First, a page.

Child Safety Tips & Resources | Children's Bureau



Child Safety Tips & Resources: How To Raise Awareness For Child Safety Protection Month

Did you know that November is Child Safety and Protection Month? It was created to raise awareness about the potential dangers that children face each and every day.

Statistics from the Centers for Disease Control & Prevention Child Injury Report are a sobering reminder of the importance of this issue. It found that an estimated 9.2 million children annually had an initial emergency department visit for an unintentional injury. Furthermore, on average, 12,175 children 0 to 19 years of age die each year in the United States from an unintentional and often preventable injury.

Safety Starts At Home

However, before we take a look at the different ways to promote national child safety protection month within our communities, it is important to learn how to promote safety and protection in our own homes.

Household Safety

Thousands of children are treated or hospitalized each year because of accidental poisonings within their own homes. The CDC found that children between the ages of 1 to 4 years had the highest rates of poisoning. These tips from the American Association of Poison Control Centers can help make your home a safe environment:

  • Keep cleaning supplies, medicines, garden chemicals, and toxic art supplies locked away or on a high shelf. Make sure these items are put away immediately after each use.
  • Purchase over-the-counter and prescription medicines with childproof caps. Keep them on a high shelf or in a locked cabinet, not on your bedside table.
  • Keep vitamins and minerals such as iron out of reach. They can be hazardous, even fatal, to children.
  • Never use food containers to store nonfood substances.
  • Program the contact number for Poison Control in your phone to use in the case of accidental poisoning.

Infant Safety

For children less than one year of age, two–thirds of injury deaths are due to suffocation. It is so important to place your baby on their back to sleep, remembering that “back is best,” and “face up to wake up.” Do not allow infants to sleep with blankets, stuffed animals, or other items before the age of 1. According to Safe Kids Worldwide, these are the Top 5 Tips to Protect Your Baby (you can also download a handy tipsheet from their website):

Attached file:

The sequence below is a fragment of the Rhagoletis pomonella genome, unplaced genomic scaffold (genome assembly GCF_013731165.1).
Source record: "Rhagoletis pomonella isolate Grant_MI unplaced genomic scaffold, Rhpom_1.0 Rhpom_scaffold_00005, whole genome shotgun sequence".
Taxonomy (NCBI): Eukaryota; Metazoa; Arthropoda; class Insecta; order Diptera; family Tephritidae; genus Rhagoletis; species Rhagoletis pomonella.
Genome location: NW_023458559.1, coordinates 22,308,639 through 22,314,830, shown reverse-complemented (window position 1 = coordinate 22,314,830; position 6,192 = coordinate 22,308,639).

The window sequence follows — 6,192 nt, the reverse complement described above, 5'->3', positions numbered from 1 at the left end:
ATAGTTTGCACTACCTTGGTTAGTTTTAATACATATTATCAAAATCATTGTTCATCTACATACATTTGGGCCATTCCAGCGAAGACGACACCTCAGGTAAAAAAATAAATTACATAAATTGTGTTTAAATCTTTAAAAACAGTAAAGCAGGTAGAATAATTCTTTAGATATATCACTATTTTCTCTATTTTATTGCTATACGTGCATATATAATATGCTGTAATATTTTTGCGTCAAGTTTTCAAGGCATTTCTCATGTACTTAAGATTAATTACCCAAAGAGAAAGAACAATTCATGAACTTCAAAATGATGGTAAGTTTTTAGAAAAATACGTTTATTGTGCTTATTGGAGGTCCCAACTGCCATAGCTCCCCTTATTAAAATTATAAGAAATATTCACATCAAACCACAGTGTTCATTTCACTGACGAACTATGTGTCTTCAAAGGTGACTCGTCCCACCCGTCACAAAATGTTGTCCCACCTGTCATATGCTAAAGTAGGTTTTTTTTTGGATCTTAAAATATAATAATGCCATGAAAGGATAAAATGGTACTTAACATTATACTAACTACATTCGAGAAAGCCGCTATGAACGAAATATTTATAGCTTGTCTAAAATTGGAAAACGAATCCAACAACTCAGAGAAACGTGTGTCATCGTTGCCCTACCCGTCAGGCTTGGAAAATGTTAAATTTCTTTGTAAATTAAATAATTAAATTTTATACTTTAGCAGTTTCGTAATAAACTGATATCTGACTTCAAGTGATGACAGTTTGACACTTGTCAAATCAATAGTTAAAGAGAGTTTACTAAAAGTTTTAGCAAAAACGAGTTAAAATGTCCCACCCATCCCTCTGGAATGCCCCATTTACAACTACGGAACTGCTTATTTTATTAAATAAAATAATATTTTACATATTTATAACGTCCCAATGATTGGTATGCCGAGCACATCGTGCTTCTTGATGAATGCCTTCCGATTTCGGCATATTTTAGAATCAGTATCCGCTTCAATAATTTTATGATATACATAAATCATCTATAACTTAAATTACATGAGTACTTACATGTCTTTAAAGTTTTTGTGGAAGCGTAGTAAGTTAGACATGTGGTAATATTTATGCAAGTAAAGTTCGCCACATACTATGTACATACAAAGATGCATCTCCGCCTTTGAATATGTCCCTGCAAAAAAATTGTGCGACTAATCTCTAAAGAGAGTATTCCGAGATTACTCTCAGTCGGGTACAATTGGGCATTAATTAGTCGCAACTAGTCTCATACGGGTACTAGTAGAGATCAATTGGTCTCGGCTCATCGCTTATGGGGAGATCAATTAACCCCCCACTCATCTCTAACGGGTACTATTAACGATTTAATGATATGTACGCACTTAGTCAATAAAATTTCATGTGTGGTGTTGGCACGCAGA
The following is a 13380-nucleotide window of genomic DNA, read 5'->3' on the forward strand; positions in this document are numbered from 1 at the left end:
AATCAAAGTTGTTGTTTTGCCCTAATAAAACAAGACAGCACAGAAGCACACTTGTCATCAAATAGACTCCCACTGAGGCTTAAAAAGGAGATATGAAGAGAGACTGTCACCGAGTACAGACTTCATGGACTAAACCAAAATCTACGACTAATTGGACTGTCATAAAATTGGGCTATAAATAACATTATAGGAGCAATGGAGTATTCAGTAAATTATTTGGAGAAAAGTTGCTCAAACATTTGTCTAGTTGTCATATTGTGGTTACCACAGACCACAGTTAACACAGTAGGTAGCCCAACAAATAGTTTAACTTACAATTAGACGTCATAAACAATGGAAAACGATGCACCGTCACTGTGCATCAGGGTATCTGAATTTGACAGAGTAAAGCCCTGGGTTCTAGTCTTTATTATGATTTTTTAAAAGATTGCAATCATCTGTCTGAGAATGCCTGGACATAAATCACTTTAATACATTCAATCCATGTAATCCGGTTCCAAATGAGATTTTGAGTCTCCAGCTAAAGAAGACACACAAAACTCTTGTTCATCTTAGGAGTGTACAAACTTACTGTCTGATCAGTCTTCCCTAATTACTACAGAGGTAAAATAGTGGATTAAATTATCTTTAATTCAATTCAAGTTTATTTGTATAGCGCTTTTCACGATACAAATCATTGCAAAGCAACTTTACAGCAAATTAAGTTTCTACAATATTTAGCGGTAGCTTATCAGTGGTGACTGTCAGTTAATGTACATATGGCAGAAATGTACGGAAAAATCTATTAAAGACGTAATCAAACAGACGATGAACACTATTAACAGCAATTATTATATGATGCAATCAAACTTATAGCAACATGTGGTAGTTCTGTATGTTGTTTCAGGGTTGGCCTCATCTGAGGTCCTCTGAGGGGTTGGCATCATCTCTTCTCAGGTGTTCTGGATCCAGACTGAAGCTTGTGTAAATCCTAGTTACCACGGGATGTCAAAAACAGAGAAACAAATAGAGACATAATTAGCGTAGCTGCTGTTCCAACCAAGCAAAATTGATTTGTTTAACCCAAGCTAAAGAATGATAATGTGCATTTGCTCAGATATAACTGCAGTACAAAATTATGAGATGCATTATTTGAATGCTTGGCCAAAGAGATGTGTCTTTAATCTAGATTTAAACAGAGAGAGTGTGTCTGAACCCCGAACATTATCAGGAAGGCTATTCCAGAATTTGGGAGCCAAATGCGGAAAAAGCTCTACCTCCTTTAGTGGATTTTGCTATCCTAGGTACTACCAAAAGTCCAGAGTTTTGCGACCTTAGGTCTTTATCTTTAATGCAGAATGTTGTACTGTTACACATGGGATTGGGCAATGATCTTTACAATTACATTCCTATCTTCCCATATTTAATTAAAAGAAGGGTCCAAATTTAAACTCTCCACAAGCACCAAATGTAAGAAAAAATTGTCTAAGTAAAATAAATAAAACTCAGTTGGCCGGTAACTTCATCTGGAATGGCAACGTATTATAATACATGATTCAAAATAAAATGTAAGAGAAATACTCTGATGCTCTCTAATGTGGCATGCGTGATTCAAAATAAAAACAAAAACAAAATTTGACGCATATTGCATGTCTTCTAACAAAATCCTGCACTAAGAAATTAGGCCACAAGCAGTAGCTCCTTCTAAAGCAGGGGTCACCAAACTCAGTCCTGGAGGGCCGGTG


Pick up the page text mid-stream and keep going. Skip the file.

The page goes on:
• A firm mattress and fitted sheet are all you need for your baby’s crib. Remove all blankets and toys as these could result in unintentional injury.
  • Learn to use your child’s car seat, booster seat, and seat belt the right way in your vehicle. Use this basic car seat safety checklist to help.
  • Make sure you have both a working smoke alarm and a carbon monoxide alarm on every level of your home and in all sleeping areas. Test the alarms to make sure they work.
  • Place your baby’s crib and other furniture away from windows and blinds. Your baby is safer without any strings or cords within reach to prevent a choking hazard.
  • Set your water heater to 120F to avoid scalds.

Outdoor Safety

Playing outside is so important, and kids love it! However, keeping children safe outdoors requires some special precautions. Here are some tips for outdoor safety and injury prevention:

  • Never leave children alone outside.
  • When using tricycles, bicycles, skateboards, roller skates, and ride-on toys, ensure that children of all ages are wearing a helmet to prevent head injury.
  • Always use safety straps to secure children in strollers, and do not put children who cannot sit up well in wagons that have low sides.
  • Teach children not to play near the street.
  • Explain that children must ask for help if toys roll into the street or driveway.
  • Ensure that all outdoor play areas are fenced, especially when they are near a street, parking lot, pond, well, or railroad tracks. Keep the gates closed and install childproof latches. Also, be sure that all storage sheds, barns, and garages remain locked.
  • Check the outdoor play area routinely. Remove all trash, sharp objects (including branches or other foliage), tools, lawn equipment, and animal feces that could result in accidental injury.
  • Surround electrical appliances in the play area, such as air conditioners, with fences so children cannot reach them. Also, remove gas grills from outdoor play areas.